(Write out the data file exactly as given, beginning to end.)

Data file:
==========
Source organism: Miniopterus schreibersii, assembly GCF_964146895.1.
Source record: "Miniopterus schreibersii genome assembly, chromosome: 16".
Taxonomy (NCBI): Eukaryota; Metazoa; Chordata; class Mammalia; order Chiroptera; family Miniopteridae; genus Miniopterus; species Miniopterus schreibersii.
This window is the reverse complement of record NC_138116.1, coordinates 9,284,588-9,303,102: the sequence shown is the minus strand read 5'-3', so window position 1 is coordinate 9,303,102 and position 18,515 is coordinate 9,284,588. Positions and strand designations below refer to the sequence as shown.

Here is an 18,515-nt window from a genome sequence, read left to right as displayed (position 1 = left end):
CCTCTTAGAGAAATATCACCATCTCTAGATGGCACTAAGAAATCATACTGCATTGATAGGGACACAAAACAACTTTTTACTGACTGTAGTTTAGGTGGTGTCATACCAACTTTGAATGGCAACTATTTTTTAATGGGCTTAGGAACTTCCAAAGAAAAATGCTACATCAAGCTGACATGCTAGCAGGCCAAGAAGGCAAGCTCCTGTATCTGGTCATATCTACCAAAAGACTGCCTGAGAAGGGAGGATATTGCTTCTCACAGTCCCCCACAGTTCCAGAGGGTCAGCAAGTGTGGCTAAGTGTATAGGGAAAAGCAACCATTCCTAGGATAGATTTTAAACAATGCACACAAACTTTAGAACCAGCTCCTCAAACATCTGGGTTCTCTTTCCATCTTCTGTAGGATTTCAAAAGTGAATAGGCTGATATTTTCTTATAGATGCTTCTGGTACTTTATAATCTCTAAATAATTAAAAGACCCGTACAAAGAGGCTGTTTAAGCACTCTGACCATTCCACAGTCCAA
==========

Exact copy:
Source organism: Miniopterus schreibersii, assembly GCF_964146895.1.
Source record: "Miniopterus schreibersii genome assembly, chromosome: 16".
Taxonomy (NCBI): Eukaryota; Metazoa; Chordata; class Mammalia; order Chiroptera; family Miniopteridae; genus Miniopterus; species Miniopterus schreibersii.
This window is the reverse complement of record NC_138116.1, coordinates 9,284,588-9,303,102: the sequence shown is the minus strand read 5'-3', so window position 1 is coordinate 9,303,102 and position 18,515 is coordinate 9,284,588. Positions and strand designations below refer to the sequence as shown.

Here is an 18,515-nt window from a genome sequence, read left to right as displayed (position 1 = left end):
CCTCTTAGAGAAATATCACCATCTCTAGATGGCACTAAGAAATCATACTGCATTGATAGGGACACAAAACAACTTTTTACTGACTGTAGTTTAGGTGGTGTCATACCAACTTTGAATGGCAACTATTTTTTAATGGGCTTAGGAACTTCCAAAGAAAAATGCTACATCAAGCTGACATGCTAGCAGGCCAAGAAGGCAAGCTCCTGTATCTGGTCATATCTACCAAAAGACTGCCTGAGAAGGGAGGATATTGCTTCTCACAGTCCCCCACAGTTCCAGAGGGTCAGCAAGTGTGGCTAAGTGTATAGGGAAAAGCAACCATTCCTAGGATAGATTTTAAACAATGCACACAAACTTTAGAACCAGCTCCTCAAACATCTGGGTTCTCTTTCCATCTTCTGTAGGATTTCAAAAGTGAATAGGCTGATATTTTCTTATAGATGCTTCTGGTACTTTATAATCTCTAAATAATTAAAAGACCCGTACAAAGAGGCTGTTTAAGCACTCTGACCATTCCACAGTCCAA